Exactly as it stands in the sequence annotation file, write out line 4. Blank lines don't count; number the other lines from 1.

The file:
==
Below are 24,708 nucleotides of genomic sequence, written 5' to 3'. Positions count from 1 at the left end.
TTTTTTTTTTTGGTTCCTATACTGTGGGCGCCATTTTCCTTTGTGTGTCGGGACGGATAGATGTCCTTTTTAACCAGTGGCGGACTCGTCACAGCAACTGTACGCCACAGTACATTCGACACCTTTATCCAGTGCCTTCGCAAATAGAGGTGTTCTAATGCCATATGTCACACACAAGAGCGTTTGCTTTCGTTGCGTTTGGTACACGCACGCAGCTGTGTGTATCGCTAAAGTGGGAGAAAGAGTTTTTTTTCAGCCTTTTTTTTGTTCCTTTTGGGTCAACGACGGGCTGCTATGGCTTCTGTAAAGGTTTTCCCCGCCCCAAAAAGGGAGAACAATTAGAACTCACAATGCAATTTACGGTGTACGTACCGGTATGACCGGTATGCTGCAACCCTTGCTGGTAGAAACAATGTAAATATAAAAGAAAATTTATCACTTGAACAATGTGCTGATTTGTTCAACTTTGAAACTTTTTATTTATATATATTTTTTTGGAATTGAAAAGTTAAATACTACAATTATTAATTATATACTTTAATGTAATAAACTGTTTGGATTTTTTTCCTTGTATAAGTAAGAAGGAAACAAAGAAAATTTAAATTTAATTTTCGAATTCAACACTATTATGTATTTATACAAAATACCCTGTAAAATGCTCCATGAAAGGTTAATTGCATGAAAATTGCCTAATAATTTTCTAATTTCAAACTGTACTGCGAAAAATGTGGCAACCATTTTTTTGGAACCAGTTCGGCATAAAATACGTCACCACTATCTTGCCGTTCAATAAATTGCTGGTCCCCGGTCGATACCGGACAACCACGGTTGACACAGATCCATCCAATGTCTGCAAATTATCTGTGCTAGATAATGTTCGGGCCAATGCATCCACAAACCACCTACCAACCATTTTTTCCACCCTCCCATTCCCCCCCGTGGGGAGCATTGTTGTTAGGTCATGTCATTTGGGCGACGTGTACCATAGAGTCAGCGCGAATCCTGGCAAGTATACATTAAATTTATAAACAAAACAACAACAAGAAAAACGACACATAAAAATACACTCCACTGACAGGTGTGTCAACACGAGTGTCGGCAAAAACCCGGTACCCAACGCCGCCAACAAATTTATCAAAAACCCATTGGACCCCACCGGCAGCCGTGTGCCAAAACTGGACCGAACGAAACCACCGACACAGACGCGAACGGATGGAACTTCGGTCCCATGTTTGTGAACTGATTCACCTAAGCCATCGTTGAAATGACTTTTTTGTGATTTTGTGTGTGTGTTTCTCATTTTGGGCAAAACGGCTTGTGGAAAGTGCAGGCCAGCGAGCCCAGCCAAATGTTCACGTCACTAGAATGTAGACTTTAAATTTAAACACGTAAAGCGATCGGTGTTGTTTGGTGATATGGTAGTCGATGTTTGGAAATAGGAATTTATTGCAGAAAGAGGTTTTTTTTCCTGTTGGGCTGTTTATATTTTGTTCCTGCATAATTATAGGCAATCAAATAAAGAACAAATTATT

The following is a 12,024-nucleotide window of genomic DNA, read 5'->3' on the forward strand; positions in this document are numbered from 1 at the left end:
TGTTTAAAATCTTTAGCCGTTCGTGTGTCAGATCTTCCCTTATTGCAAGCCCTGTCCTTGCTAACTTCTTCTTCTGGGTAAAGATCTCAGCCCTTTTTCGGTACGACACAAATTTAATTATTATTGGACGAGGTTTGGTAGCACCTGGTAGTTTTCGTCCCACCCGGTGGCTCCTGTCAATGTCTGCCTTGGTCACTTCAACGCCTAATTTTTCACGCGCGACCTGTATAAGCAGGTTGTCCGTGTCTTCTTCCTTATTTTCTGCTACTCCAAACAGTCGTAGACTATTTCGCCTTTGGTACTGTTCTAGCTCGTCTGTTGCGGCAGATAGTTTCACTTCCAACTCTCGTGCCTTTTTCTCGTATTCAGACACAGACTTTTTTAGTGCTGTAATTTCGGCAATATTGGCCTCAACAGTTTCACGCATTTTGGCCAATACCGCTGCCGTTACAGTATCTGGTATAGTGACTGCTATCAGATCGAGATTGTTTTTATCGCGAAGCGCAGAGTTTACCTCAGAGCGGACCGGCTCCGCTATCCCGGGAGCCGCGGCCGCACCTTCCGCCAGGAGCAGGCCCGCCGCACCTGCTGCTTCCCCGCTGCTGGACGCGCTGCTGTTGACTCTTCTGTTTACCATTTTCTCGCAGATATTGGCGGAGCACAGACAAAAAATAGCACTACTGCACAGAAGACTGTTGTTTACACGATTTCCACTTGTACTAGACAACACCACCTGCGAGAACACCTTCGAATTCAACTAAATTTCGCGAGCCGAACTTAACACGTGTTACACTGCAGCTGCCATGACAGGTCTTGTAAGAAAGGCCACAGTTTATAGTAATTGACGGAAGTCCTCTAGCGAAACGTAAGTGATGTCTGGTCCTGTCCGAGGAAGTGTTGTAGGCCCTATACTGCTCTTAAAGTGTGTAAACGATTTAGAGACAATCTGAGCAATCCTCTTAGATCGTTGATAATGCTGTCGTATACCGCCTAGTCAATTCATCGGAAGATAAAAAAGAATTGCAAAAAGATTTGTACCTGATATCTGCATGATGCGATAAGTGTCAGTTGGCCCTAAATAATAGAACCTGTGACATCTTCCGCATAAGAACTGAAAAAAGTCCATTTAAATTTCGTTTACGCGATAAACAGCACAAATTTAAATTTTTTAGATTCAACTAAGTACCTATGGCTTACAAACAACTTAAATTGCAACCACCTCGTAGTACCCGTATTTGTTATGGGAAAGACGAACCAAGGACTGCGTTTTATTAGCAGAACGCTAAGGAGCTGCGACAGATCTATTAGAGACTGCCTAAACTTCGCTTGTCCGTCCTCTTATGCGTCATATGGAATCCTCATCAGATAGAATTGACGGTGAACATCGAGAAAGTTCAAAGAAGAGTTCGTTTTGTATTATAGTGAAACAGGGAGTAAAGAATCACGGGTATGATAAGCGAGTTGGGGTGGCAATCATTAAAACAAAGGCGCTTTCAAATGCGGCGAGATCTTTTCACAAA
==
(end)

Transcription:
TGTTTAAAATCTTTAGCCGTTCGTGTGTCAGATCTTCCCTTATTGCAAGCCCTGTCCTTGCTAACTTCTTCTTCTGGGTAAAGATCTCAGCCCTTTTTCGGTACGACACAAATTTAATTATTATTGGACGAGGTTTGGTAGCACCTGGTAGTTTTCGTCCCACCCGGTGGCTCCTGTCAATGTCTGCCTTGGTCACTTCAACGCCTAATTTTTCACGCGCGACCTGTATAAGCAGGTTGTCCGTGTCTTCTTCCTTATTTTCTGCTACTCCAAACAGTCGTAGACTATTTCGCCTTTGGTACTGTTCTAGCTCGTCTGTTGCGGCAGATAGTTTCACTTCCAACTCTCGTGCCTTTTTCTCGTATTCAGACACAGACTTTTTTAGTGCTGTAATTTCGGCAATATTGGCCTCAACAGTTTCACGCATTTTGGCCAATACCGCTGCCGTTACAGTATCTGGTATAGTGACTGCTATCAGATCGAGATTGTTTTTATCGCGAAGCGCAGAGTTTACCTCAGAGCGGACCGGCTCCGCTATCCCGGGAGCCGCGGCCGCACCTTCCGCCAGGAGCAGGCCCGCCGCACCTGCTGCTTCCCCGCTGCTGGACGCGCTGCTGTTGACTCTTCTGTTTACCATTTTCTCGCAGATATTGGCGGAGCACAGACAAAAAATAGCACTACTGCACAGAAGACTGTTGTTTACACGATTTCCACTTGTACTAGACAACACCACCTGCGAGAACACCTTCGAATTCAACTAAATTTCGCGAGCCGAACTTAACACGTGTTACACTGCAGCTGCCATGACAGGTCTTGTAAGAAAGGCCACAGTTTATAGTAATTGACGGAAGTCCTCTAGCGAAACGTAAGTGATGTCTGGTCCTGTCCGAGGAAGTGTTGTAGGCCCTATACTGCTCTTAAAGTGTGTAAACGATTTAGAGACAATCTGAGCAATCCTCTTAGATCGTTGATAATGCTGTCGTATACCGCCTAGTCAATTCATCGGAAGATAAAAAAGAATTGCAAAAAGATTTGTACCTGATATCTGCATGATGCGATAAGTGTCAGTTGGCCCTAAATAATAGAACCTGTGACATCTTCCGCATAAGAACTGAAAAAAGTCCATTTAAATTTCGTTTACGCGATAAACAGCACAAATTTAAATTTTTTAGATTCAACTAAGTACCTATGGCTTACAAACAACTTAAATTGCAACCACCTCGTAGTACCCGTATTTGTTATGGGAAAGACGAACCAAGGACTGCGTTTTATTAGCAGAACGCTAAGGAGCTGCGACAGATCTATTAGAGACTGCCTAAACTTCGCTTGTCCGTCCTCTTATGCGTCATATGGAATCCTCATCAGATAGAATTGACGGTGAACATCGAGAAAGTTCAAAGAAGAGTTCGTTTTGTATTATAGTGAAACAGGGAGTAAAGAATCACGGGTATGATAAGCGAGTTGGGGTGGCAATCATTAAAACAAAGGCGCTTTCAAATGCGGCGAGATCTTTTCACAAA